This Policy Statement covers the application of WCL Residency Requirements to a student's course of study. In formulating these residency requirements, the ABA policies governing our accreditation have been used as basic standards onto which WCL standards have been engrafted. These residency requirements determine how the total number of hours needed to obtain a degree are distributed across the years a student spends in law school.
Residency is based upon the number of credits taken and earned over a certain number of semesters.
a. To graduate with a JD degree a student must satisfactorily complete 86 credit hours with a cumulative GPA of 2.0. To obtain a degree as a full-time student, these hours must be earned in no fewer than 6 semesters of 12 or more hours per semester. A part-time student must earn them in no fewer than 8 semesters of 8 or more hours per semester.
b. A resident semester is an academic term of 70 class days. Class days are defined as days during which classes are offered (students do not have to have classes every day). This definition of a semester limits the use of summer sessions as a device to accelerate completion of the JD program. It is not possible for a full-time student to graduate any earlier than 2 1/2 years, and a part-time student to graduate any sooner than 3 1/2 years. Thus, a full-time student cannot take heavy loads in two summer sessions and graduate at the end of four semesters and the second summer session, but s/he may complete 5 semesters and two summer sessions and graduate a semester early. By the same analysis, a part-time student cannot take heavy loads in three summer sessions and graduate at the end of 6 semesters and the third summer session, but s/he may complete 7 semesters and three summer sessions and graduate a semester early.
c. Summer sessions are not and cannot stand alone as resident semesters. Summer abroad programs never have enough class days to be considered one-half a resident semester. Summer abroad program credits may be added to a full semester, i.e., fall or spring, to create an equivalent full- or part-time semester.
- Full-time example: 6 summer abroad credits added to 6 fall credits=12 credits=1 full-time resident semester
- Part-time example: 4 summer abroad credits added to 4 fall credits=8 credits=1 part-time resident semester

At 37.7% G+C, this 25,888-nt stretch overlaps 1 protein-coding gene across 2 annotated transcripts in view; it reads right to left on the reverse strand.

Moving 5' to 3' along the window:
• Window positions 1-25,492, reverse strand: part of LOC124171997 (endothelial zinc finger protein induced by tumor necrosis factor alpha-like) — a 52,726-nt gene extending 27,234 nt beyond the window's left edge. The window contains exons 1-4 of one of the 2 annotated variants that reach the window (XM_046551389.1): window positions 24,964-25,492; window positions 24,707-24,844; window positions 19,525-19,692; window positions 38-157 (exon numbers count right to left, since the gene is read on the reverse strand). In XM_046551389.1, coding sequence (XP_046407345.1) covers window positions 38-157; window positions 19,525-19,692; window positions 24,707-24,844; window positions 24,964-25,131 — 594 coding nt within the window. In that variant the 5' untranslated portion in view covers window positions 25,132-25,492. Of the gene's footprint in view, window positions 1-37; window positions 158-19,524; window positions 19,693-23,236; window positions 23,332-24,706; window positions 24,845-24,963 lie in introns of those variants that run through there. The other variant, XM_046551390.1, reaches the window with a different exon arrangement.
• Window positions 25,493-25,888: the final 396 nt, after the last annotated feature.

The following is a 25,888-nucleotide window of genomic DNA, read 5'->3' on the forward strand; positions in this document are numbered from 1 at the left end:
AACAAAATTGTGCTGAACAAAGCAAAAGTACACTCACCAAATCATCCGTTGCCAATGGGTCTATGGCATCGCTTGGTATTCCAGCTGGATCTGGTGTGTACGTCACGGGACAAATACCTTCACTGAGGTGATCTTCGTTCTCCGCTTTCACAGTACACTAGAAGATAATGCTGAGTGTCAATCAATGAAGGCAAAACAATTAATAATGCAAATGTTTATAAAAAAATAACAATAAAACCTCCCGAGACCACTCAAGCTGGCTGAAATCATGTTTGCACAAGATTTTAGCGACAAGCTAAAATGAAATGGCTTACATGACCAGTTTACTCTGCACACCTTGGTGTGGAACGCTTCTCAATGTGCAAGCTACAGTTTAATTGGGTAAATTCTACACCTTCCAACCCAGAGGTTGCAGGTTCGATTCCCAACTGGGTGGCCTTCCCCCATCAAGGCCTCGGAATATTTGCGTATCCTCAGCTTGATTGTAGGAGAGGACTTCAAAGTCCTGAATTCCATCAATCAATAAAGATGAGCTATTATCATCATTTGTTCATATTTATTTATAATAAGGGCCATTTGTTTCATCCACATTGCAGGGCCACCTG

Some summer session programs, WCL included, do have enough class days (36) to be considered one-half a resident semester.
- Full-time example: 7 credits between 1st and 2d years + 7 credits between 2d and 3d years=14 credits and 72 class days=1 full-time resident semester.
- Part-time example: 4 credits between 1st and 2d years + 4 credits between 2d and 3d years=8 credits and 72 class days =1 part-time resident semester.
All credits for which students are registered during the term count toward residency.
The WCL Residency Requirements prescribe the minimum amount of time a student must take to complete their degree requirements as measured in semesters and credit hours. There are also ABA regulations governing the maximum amount of time a student may take to complete their degree requirements. Generally, full-time students should complete their degree requirements in 5 academic years and part-time students in 6 academic years. These rules are not inflexible and non-volitional reasons for exceeding them will be considered by the law school on a case by case basis when asked to decide if a student can either continue their studies or be awarded a degree.
General: Students in this situation must satisfy the WCL Residency Requirements of the division in which they have first completed at least one-half of the required number of resident semesters. In most of these cases, students will make only one divisional shift. However, students who shift divisions more than once throughout their law school careers are still covered by this rule. Students who shift back and forth between divisions are urged to make themselves familiar with the operation of this rule before engaging in repeated divisional shifts.
These solutions require a good deal of advance planning and you may not know early enough what future circumstances will require a shift in divisions. But, if you do know early enough in your law school career that you either can (as a matter of discretion), or will have to (unchangeable circumstances) make such divisional shifts, these examples should underline both what needs to be done to remain in compliance with residency requirements, and the need for planning as early as possible.